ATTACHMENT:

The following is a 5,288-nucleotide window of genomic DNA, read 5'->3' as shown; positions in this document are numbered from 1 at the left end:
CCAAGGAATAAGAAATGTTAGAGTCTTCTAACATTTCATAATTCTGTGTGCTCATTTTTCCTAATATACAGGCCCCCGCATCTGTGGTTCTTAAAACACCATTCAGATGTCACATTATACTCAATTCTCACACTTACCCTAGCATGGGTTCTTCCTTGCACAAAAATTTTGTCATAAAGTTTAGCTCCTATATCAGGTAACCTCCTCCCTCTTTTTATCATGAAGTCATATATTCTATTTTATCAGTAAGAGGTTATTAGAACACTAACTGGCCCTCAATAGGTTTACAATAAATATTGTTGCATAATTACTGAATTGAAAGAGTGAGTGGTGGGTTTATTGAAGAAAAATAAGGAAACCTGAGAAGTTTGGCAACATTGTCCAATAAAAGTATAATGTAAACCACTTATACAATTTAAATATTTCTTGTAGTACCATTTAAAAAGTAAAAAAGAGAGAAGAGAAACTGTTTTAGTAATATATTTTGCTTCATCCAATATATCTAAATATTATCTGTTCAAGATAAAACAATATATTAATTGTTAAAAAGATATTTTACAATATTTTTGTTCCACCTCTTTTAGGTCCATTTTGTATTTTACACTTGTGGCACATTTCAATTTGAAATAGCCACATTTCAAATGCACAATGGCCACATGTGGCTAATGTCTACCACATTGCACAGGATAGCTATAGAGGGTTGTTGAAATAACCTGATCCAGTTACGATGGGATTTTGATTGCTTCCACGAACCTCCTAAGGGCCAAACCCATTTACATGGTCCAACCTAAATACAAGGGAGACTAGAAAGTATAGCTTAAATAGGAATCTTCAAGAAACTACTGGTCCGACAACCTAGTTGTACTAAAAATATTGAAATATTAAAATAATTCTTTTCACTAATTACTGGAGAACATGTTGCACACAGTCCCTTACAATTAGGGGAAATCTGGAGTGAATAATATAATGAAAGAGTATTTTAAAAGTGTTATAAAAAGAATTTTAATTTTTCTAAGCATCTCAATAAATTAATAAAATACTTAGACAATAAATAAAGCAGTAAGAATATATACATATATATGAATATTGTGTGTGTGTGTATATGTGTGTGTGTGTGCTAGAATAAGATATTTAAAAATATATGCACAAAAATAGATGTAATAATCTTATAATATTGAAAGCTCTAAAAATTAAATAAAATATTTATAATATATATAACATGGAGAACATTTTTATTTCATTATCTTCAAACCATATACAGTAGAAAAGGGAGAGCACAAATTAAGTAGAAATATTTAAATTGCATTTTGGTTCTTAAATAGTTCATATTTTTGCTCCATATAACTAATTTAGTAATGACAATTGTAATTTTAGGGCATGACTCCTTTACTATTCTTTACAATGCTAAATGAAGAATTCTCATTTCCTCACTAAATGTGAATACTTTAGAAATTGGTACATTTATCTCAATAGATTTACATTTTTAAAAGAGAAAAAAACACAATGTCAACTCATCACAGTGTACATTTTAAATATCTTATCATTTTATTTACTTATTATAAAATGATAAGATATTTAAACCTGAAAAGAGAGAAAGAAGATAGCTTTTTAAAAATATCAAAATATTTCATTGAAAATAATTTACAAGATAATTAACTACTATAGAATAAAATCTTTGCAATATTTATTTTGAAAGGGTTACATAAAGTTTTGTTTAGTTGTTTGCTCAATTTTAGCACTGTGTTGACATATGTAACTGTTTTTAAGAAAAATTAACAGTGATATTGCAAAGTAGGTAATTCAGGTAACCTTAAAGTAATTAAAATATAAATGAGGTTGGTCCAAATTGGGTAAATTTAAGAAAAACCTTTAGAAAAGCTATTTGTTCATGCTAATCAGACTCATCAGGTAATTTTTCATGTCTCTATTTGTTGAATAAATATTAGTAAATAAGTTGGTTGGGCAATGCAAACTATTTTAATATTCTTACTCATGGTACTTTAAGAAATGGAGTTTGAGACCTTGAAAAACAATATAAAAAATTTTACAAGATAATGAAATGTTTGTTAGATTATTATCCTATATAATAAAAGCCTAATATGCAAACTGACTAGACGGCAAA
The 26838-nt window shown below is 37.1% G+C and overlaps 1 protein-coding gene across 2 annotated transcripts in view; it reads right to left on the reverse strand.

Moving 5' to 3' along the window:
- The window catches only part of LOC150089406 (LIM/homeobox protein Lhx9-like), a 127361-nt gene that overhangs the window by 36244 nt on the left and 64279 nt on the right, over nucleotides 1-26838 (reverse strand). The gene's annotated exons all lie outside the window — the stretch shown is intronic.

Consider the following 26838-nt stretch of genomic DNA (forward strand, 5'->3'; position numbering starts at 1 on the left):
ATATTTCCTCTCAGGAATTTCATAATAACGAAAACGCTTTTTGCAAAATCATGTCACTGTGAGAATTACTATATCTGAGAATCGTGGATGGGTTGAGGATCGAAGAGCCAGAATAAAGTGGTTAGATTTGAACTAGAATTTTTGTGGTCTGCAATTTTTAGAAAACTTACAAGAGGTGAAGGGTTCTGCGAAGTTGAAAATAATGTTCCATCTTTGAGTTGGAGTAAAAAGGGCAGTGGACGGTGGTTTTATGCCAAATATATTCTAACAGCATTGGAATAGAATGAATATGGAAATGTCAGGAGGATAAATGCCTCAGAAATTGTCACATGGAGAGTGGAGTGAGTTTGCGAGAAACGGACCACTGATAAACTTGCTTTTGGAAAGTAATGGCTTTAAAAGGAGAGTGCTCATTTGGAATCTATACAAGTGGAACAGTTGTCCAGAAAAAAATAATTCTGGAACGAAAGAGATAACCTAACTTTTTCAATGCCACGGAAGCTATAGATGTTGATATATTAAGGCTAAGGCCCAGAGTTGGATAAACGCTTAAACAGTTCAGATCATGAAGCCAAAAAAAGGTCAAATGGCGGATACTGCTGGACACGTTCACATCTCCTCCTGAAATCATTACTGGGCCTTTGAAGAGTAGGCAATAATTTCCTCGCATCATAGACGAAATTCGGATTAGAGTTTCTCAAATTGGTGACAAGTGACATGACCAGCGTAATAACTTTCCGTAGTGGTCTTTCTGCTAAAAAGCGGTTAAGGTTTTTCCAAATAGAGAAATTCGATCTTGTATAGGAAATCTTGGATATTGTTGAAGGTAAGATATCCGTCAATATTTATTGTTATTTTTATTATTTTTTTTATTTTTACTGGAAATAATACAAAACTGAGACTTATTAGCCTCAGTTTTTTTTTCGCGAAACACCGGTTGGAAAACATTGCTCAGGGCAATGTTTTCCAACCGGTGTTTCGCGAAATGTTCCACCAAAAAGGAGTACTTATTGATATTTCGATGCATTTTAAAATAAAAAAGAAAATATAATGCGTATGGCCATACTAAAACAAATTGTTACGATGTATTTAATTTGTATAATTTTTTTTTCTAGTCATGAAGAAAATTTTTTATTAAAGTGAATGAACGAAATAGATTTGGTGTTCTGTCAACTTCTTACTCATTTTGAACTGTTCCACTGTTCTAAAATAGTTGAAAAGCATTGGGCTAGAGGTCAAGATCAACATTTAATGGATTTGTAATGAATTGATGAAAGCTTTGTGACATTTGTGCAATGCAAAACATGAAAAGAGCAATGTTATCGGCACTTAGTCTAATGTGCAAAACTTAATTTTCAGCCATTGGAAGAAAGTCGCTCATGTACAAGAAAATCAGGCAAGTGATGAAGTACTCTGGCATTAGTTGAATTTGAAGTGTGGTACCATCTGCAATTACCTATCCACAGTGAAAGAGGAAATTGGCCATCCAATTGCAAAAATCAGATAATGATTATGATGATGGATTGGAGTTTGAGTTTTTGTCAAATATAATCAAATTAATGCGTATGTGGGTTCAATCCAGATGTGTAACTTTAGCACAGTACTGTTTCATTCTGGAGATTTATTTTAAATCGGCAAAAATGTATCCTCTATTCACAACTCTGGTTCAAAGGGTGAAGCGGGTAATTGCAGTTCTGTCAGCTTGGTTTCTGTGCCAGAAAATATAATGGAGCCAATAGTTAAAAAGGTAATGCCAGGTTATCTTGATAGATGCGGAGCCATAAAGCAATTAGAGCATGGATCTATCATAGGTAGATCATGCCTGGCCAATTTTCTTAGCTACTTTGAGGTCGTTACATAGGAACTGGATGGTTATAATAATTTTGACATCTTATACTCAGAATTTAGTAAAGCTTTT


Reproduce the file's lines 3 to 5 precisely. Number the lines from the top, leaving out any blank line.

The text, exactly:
The 26838-nt window shown below is 37.1% G+C and overlaps 1 protein-coding gene across 2 annotated transcripts in view; it reads right to left on the reverse strand.

Moving 5' to 3' along the window:
- The window catches only part of LOC150089406 (LIM/homeobox protein Lhx9-like), a 127361-nt gene that overhangs the window by 36244 nt on the left and 64279 nt on the right, over nucleotides 1-26838 (reverse strand). The gene's annotated exons all lie outside the window — the stretch shown is intronic.